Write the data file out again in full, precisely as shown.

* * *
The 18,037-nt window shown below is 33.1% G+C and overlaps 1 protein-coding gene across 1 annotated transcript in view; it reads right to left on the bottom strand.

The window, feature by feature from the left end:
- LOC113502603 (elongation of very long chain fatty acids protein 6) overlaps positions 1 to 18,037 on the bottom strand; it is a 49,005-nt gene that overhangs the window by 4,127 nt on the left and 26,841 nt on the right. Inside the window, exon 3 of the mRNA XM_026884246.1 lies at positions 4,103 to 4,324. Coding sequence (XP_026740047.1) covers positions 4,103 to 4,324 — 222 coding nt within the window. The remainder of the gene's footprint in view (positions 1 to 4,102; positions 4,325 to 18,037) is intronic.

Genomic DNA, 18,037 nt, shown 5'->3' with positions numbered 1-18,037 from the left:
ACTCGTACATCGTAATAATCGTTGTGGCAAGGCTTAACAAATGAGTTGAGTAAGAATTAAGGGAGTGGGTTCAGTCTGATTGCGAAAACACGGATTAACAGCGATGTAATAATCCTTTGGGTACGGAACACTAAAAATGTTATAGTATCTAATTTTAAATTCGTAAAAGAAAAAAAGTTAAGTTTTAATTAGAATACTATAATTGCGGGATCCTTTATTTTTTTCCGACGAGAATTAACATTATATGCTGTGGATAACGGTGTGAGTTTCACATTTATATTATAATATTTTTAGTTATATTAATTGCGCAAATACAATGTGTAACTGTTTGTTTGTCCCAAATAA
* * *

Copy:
The 18,037-nt window shown below is 33.1% G+C and overlaps 1 protein-coding gene across 1 annotated transcript in view; it reads right to left on the bottom strand.

The window, feature by feature from the left end:
- LOC113502603 (elongation of very long chain fatty acids protein 6) overlaps positions 1 to 18,037 on the bottom strand; it is a 49,005-nt gene that overhangs the window by 4,127 nt on the left and 26,841 nt on the right. Inside the window, exon 3 of the mRNA XM_026884246.1 lies at positions 4,103 to 4,324. Coding sequence (XP_026740047.1) covers positions 4,103 to 4,324 — 222 coding nt within the window. The remainder of the gene's footprint in view (positions 1 to 4,102; positions 4,325 to 18,037) is intronic.

Genomic DNA, 18,037 nt, shown 5'->3' with positions numbered 1-18,037 from the left:
ACTCGTACATCGTAATAATCGTTGTGGCAAGGCTTAACAAATGAGTTGAGTAAGAATTAAGGGAGTGGGTTCAGTCTGATTGCGAAAACACGGATTAACAGCGATGTAATAATCCTTTGGGTACGGAACACTAAAAATGTTATAGTATCTAATTTTAAATTCGTAAAAGAAAAAAAGTTAAGTTTTAATTAGAATACTATAATTGCGGGATCCTTTATTTTTTTCCGACGAGAATTAACATTATATGCTGTGGATAACGGTGTGAGTTTCACATTTATATTATAATATTTTTAGTTATATTAATTGCGCAAATACAATGTGTAACTGTTTGTTTGTCCCAAATAA